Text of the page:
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An Introduction to Automated Visual QA: Continuous Cross-browser Screenshots

Building a collection of cross-browser screenshots with BrowserStack and CircleCI

Trying to check changes on multiple browsers and multiple devices is hard. In the old days shops kept old computers lying around to test against different OS’s and older browsers. A lot of that can be virtualized on your desktop now, but that’s still kind of a pain in the tuchus. And adding in tablets and mobile phones just deepens the hole. Thankfully, there’s a better way.

Virtualized browsers with BrowserStack

We use a service called BrowserStack for cross browser testing. It’s a little slower and less convenient than running a browser directly on your computer, but for running, say Internet Explorer on a Mac, it’s a lifesaver. This is to say nothing of multi OS and device support. We don’t keep old phones around just to test websites.

We started using live testing, allowing you to directly interact with the website in question through the virtualized browser. But for a lot of QA work what you really just want are screenshots to see how layouts behave in different browsers or different dimensions. That’s where we’ve made use of the screenshot feature, generating screenshots for one URL across numerous browsers at once.

Sweet website

Shooting from the hip

That’s fine and dandy but clicking on screens and filling out forms gets tedious fast. Screenshooter is a little Ruby gem I wrote last year that provides a convenient command line interface to BrowserStack’s screenshot API.

With a local browsers.yaml file and some credentials in either a user dotfile or environment variables, you can request screenshots right from your project.

To start, you’ll first want to list the available device, OS, and browser combinations so you can build your selection.

screenshooter list

This simply prints out the direct hash of devices (this list continues quite a ways!).

{:os=>"OS X", :browser=>"firefox", :device=>nil, :browser_version=>"3.6", :os_version=>"Mavericks"}
{:os=>"OS X", :browser=>"firefox", :device=>nil, :browser_version=>"4.0", :os_version=>"Mavericks"}
{:os=>"OS X", :browser=>"firefox", :device=>nil, :browser_version=>"5.0", :os_version=>"Mavericks"}
{:os=>"OS X", :browser=>"firefox", :device=>nil, :browser_version=>"6.0", :os_version=>"Mavericks"}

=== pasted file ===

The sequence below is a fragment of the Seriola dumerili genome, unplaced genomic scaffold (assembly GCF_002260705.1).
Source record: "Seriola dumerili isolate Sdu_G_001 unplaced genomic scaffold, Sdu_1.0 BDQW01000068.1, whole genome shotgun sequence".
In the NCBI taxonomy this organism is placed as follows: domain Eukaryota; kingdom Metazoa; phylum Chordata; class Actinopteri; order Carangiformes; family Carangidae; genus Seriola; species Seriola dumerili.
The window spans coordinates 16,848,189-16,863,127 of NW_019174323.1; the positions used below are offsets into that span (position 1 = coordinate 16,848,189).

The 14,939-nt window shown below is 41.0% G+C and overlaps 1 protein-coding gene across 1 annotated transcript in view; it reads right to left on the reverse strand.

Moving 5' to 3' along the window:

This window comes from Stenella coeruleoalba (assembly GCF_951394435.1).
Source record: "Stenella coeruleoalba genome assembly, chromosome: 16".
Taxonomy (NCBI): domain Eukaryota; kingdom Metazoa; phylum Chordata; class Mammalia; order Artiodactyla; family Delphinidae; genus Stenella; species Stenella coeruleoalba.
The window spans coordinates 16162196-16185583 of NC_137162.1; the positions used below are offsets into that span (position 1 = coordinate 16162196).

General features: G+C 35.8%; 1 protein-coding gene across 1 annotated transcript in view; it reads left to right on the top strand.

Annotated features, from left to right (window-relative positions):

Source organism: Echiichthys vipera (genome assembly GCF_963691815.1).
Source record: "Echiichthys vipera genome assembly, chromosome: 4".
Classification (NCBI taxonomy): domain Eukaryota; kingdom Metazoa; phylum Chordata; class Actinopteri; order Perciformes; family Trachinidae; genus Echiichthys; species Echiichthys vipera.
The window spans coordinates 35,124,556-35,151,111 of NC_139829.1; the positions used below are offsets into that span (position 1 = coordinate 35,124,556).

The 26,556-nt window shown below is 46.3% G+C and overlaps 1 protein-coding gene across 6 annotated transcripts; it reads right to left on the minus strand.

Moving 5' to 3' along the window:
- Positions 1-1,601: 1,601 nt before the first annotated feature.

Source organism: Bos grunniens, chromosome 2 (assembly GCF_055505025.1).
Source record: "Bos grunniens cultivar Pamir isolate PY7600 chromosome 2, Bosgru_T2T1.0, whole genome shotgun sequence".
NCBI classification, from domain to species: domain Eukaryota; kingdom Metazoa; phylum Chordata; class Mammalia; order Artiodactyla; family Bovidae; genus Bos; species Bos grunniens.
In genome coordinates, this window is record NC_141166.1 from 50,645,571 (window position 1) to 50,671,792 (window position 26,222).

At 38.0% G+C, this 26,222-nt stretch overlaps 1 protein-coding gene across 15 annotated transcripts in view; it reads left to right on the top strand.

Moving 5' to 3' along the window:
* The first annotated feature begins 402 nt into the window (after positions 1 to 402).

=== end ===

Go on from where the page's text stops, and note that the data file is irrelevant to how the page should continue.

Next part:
{:os=>"OS X", :browser=>"firefox", :device=>nil, :browser_version=>"7.0", :os_version=>"Mavericks"}
{:os=>"OS X", :browser=>"firefox", :device=>nil, :browser_version=>"8.0", :os_version=>"Mavericks"}
{:os=>"OS X", :browser=>"firefox", :device=>nil, :browser_version=>"9.0", :os_version=>"Mavericks"}
{:os=>"OS X", :browser=>"firefox", :device=>nil, :browser_version=>"10.0", :os_version=>"Mavericks"}
{:os=>"OS X", :browser=>"firefox", :device=>nil, :browser_version=>"11.0", :os_version=>"Mavericks"}

Pick the browsers you want and edit your browsers.yaml file to specify which you want. We’ll keep this simple and just check two versions of IE and and iOS device.

url: http://www.example.com/default-url/
      browser: "Mobile Safari"
      os: ios
      os_version: "7.0"
      device: "iPhone 5S"
      browser: ie
      browser_version: "10.0"
      os: Windows
      os_version: "7"
      browser: ie
      browser_version: "11.0"
      os: Windows
      os_version: "7"

The file does need a default URL, but this can be overridden on the command line.

screenshooter browsers.yaml -u http://www.lingscars.com/

Screenshooter will request the screenshots and then return the URL for the screenshot gallery while BrowserStack generates them.


CI: Robots in the sky

To complete the automation, we have CircleCI kick off the screenshot commands right after deployment. In this example, we have the CI service check a few key pages on the staging site after each deployment. The resulting screenshot URLs are then added to a file in CircleCI’s artifacts folder.

The screenshot URLs text file is now available for review against each build. Additionally in this example, we have the results sent to a HipChat room so that the dev team can grab them more conveniently.

Here’s the deployment snippet of an example circle.yml file:

    branch: master
      - cap staging deploy
      - screenshooter shoot -u http://"${STAGING_USERNAME}":"${STAGING_PASSWORD}"@staging.example.com/ >> $CIRCLE_ARTIFACTS/screenshots.txt
      - screenshooter shoot -u http://"${STAGING_USERNAME}":"${STAGING_PASSWORD}"@staging.example.com/page1/ >> $CIRCLE_ARTIFACTS/screenshots.txt
      - screenshooter shoot -u http://"${STAGING_USERNAME}":"${STAGING_PASSWORD}"@staging.example.com/page2/ >> $CIRCLE_ARTIFACTS/screenshots.txt
      - screenshooter shoot -u http://"${STAGING_USERNAME}":"${STAGING_PASSWORD}"@staging.example.com/page3/ >> $CIRCLE_ARTIFACTS/screenshots.txt
      - >
        curl --data-urlencode room_id="${HIPCHAT_ROOM}" --data-urlencode "message_format=text"
        --data-urlencode "color=purple" --data-urlencode "from=BrowserStack"
        --data-urlencode "message=$(cat $CIRCLE_ARTIFACTS/screenshots.txt)"

QA’s hard, let’s build websites!

Not only does this save the time and hassle of going to generate the screenshots, it ensures that they are generated for each new deployment. These can be shared with a wider team and the client, and everyone can get back to the business of building websites.